January 18, 2007
On Monday, I disconnected my cable service.
While the cable-box-is-your-DVR paradigm has served me well over the past five years, it just seems a bit silly now. I’m paying a pretty high premium for time-shifting (either in the near term: to pause live television, or in the long term: to record shows I’d like to watch later.)
Let’s look at the math for a second.
Cable is expensive
My cable bill is $130/month. That breaks down to $70 month for the cheapest digital cable/DVR combo, and another $60 for the high speed internet connection.
I’d love to ditch the internet connection. But all the other options suck. Dialup: are you fucking kidding me? DSL: too slow. Verizon FiOS: not available in San Diego yet.
Ok, so I’m stuck with internet. What about cable? How much am I spending per year? Well, math fans, $70 x 12 is $840. Ouch. I have to say this number was a bit shocking. Does cable really provide that much value to my life?
My high school economics professor used to always talk about opportunity cost (i.e. if you spent money on something else, what would it buy?)
So what could I buy with an extra $840 in my pocket?
- 42 DVDs (at $20 per DVD)
- 120 paperback books (at $7 per book)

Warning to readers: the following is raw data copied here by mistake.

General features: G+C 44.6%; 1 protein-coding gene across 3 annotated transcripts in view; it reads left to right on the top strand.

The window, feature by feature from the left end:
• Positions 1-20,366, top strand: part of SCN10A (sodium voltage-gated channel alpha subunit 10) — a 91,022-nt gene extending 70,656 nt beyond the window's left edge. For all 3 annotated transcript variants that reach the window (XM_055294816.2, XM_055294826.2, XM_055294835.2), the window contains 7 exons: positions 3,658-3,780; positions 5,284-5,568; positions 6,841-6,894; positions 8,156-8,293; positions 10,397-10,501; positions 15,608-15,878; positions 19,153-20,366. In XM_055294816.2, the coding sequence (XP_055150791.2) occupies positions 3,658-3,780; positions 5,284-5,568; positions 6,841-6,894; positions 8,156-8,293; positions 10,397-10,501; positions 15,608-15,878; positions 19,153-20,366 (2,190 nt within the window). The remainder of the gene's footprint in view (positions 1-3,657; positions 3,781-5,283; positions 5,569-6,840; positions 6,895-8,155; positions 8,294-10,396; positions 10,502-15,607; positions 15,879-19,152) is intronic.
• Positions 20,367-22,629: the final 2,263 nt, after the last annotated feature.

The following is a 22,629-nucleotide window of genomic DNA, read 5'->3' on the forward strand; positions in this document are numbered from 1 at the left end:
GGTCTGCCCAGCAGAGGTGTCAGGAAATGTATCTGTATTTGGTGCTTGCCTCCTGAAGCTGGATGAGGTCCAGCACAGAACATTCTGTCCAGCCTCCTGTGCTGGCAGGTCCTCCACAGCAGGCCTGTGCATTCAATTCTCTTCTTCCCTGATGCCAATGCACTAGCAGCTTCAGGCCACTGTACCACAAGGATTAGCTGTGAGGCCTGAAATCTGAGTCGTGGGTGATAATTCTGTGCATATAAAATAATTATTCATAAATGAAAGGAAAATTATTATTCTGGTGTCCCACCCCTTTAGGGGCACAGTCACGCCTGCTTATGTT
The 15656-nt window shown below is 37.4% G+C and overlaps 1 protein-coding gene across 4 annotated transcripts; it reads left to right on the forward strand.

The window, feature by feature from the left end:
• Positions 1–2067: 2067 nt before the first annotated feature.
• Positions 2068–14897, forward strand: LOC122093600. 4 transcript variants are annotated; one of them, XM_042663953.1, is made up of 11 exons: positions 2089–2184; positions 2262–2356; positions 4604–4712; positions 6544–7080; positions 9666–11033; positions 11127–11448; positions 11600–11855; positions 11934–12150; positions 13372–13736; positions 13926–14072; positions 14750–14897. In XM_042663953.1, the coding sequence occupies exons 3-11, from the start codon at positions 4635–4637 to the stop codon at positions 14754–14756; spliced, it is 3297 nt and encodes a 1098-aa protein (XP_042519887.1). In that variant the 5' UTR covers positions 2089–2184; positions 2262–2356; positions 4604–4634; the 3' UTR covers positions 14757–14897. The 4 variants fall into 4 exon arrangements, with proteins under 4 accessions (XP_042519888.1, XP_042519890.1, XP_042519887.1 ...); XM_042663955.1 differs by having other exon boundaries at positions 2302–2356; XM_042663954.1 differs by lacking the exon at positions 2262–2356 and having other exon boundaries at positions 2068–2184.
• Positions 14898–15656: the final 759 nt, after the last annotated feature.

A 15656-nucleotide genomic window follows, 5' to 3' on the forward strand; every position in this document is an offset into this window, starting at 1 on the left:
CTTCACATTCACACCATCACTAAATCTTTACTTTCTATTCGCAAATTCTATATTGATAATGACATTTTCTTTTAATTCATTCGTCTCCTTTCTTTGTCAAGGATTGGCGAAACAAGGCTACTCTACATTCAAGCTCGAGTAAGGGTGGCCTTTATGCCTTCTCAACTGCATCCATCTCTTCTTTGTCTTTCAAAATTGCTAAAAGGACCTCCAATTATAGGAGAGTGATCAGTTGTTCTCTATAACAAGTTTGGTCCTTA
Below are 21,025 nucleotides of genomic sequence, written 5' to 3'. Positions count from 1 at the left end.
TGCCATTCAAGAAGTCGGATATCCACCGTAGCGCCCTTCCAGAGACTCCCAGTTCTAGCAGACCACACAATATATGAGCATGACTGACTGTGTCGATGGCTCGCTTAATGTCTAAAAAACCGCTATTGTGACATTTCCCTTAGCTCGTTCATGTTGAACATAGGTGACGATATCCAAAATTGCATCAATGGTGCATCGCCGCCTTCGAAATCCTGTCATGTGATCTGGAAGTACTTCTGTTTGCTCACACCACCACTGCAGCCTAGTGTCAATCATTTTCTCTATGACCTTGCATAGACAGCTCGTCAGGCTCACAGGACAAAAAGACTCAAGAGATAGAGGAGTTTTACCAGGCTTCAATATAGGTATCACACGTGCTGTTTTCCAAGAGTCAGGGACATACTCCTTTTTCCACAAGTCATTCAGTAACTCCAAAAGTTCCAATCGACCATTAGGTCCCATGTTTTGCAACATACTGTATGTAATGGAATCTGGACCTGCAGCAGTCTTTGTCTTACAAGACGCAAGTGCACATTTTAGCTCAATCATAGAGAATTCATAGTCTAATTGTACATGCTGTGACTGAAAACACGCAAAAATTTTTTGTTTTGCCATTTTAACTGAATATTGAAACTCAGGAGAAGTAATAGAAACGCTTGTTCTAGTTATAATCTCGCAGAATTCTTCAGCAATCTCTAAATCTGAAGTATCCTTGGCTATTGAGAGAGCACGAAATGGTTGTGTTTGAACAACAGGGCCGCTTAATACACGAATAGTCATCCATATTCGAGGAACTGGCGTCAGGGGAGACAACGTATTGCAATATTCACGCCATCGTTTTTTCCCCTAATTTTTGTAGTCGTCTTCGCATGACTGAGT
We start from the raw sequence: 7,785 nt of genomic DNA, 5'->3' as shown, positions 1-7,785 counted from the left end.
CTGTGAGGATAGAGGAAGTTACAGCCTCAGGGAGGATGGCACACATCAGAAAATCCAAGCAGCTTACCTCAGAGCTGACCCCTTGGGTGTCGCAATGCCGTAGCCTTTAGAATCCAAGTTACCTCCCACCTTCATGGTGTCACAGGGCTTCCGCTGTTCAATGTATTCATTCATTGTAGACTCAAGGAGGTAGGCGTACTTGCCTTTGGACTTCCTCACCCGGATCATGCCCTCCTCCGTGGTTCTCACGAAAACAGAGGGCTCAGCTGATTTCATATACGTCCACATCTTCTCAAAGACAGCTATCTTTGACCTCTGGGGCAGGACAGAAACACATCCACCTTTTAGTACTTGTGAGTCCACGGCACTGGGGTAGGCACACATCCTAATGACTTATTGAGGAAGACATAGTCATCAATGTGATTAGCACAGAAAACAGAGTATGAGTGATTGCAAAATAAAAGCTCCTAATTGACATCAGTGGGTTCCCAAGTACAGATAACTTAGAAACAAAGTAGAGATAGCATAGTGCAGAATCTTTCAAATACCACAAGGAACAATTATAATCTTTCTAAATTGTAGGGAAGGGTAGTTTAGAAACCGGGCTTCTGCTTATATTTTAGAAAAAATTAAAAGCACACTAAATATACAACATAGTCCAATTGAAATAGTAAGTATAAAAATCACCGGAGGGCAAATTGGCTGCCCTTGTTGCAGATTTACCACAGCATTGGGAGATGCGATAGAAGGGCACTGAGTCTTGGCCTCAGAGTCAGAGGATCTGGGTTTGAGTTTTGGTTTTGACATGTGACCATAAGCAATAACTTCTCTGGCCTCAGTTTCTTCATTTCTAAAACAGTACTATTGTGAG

- 420 television episodes from iTunes (at $2 per show)
- 840 songs from iTunes (at $1 per track)
Starting to make sense? Yeah? So let’s keep going!
The point of this exercise — the reason I cut the cord — is that I want to save money, so the more of that $840 I can keep, the better.
iTunes is now a real alternative
Here’s what I figured out. I watch 5 shows regularly. You know, the ones I can’t miss. They areâ€¦ LOST, Battlestar Galactica, Studio 60, Heroes, and Dr. Who.
With the “season pass” feature from iTunes, I can subscribe to an entire season of episodes from a show for approximately $35. Too, they’re widescreen, near HD quality, and commercial free. (Another plus: if I’m traveling, I can take my shows with me or download them on the road.)
I don’t have one of the new AppleTV units, but that’s ok. My office is also my living room, and I’ve got a clear view of my 23in Cinema Display from the couch.
Now, of course, nothing is perfect. For me, the main drawbacks to this plan are not being able to watch live television or content that isn’t available on iTunes yet. But I can live with that.
So, five shows at $35 per season. That’s $175. I’d save $665 a year.
Not bad. But can we do better?
And it’s really cheap
I typically watch LOST and BSG with friends, so I probably don’t need a season pass for these. But I’ll probably still want to buy my favorite episodes, so let’s say that works out to $10 per show.
And it turns out Dr. Who isn’t available on iTunes yet (cheeky Brits!), so I’ll have to watch that with friends or maybe grab a torrent.
That cuts down the cost quite a bit.
- BSG: $10
- LOST: $10
- Heroes: $42
- Studio 60: $35
- Dr Who: ~
Total cost: $97. (About $743 less than I had planned to pay.)
The future is unbundled
A year of television for under 100 bucks. Not only is that it’s an awesome price, it really makes the business model of companies like TiVo seem tenuous.
DVR was magic five years ago, but we’re living in the future now.